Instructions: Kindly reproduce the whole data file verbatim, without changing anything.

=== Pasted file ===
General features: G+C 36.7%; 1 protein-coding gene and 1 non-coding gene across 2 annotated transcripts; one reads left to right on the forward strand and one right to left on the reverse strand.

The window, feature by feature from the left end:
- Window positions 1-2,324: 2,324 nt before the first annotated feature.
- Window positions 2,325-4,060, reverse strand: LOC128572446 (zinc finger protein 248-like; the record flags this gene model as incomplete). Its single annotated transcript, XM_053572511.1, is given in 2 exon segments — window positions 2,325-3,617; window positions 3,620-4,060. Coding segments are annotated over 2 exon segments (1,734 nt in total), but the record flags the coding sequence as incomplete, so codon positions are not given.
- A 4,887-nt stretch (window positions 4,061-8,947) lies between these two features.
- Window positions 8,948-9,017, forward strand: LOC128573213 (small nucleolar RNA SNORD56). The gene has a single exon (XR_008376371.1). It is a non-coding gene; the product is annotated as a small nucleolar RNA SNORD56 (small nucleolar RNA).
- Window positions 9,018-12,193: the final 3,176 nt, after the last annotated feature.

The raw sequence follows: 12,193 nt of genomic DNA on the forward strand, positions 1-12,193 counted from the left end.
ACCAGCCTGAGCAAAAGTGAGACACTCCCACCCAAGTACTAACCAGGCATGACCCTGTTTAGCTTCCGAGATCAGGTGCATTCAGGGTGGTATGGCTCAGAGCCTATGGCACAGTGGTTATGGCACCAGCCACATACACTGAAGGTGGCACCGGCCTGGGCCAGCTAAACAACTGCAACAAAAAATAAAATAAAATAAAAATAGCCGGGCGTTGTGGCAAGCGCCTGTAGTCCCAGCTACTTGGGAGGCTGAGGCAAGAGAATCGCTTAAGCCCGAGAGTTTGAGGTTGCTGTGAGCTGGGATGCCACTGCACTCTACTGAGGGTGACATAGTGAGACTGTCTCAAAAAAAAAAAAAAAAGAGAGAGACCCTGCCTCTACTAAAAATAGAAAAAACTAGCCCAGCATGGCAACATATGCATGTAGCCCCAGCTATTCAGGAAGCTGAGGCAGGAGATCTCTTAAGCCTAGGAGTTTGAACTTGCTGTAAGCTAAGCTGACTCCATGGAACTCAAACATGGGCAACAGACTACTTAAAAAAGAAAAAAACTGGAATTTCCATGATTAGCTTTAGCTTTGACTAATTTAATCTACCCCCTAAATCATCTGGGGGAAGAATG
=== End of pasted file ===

General features: G+C 36.7%; 1 protein-coding gene and 1 non-coding gene across 2 annotated transcripts; one reads left to right on the forward strand and one right to left on the reverse strand.

The window, feature by feature from the left end:
- Window positions 1-2,324: 2,324 nt before the first annotated feature.
- Window positions 2,325-4,060, reverse strand: LOC128572446 (zinc finger protein 248-like; the record flags this gene model as incomplete). Its single annotated transcript, XM_053572511.1, is given in 2 exon segments — window positions 2,325-3,617; window positions 3,620-4,060. Coding segments are annotated over 2 exon segments (1,734 nt in total), but the record flags the coding sequence as incomplete, so codon positions are not given.
- A 4,887-nt stretch (window positions 4,061-8,947) lies between these two features.
- Window positions 8,948-9,017, forward strand: LOC128573213 (small nucleolar RNA SNORD56). The gene has a single exon (XR_008376371.1). It is a non-coding gene; the product is annotated as a small nucleolar RNA SNORD56 (small nucleolar RNA).
- Window positions 9,018-12,193: the final 3,176 nt, after the last annotated feature.

The raw sequence follows: 12,193 nt of genomic DNA on the forward strand, positions 1-12,193 counted from the left end.
ACCAGCCTGAGCAAAAGTGAGACACTCCCACCCAAGTACTAACCAGGCATGACCCTGTTTAGCTTCCGAGATCAGGTGCATTCAGGGTGGTATGGCTCAGAGCCTATGGCACAGTGGTTATGGCACCAGCCACATACACTGAAGGTGGCACCGGCCTGGGCCAGCTAAACAACTGCAACAAAAAATAAAATAAAATAAAAATAGCCGGGCGTTGTGGCAAGCGCCTGTAGTCCCAGCTACTTGGGAGGCTGAGGCAAGAGAATCGCTTAAGCCCGAGAGTTTGAGGTTGCTGTGAGCTGGGATGCCACTGCACTCTACTGAGGGTGACATAGTGAGACTGTCTCAAAAAAAAAAAAAAAAGAGAGAGACCCTGCCTCTACTAAAAATAGAAAAAACTAGCCCAGCATGGCAACATATGCATGTAGCCCCAGCTATTCAGGAAGCTGAGGCAGGAGATCTCTTAAGCCTAGGAGTTTGAACTTGCTGTAAGCTAAGCTGACTCCATGGAACTCAAACATGGGCAACAGACTACTTAAAAAAGAAAAAAACTGGAATTTCCATGATTAGCTTTAGCTTTGACTAATTTAATCTACCCCCTAAATCATCTGGGGGAAGAATG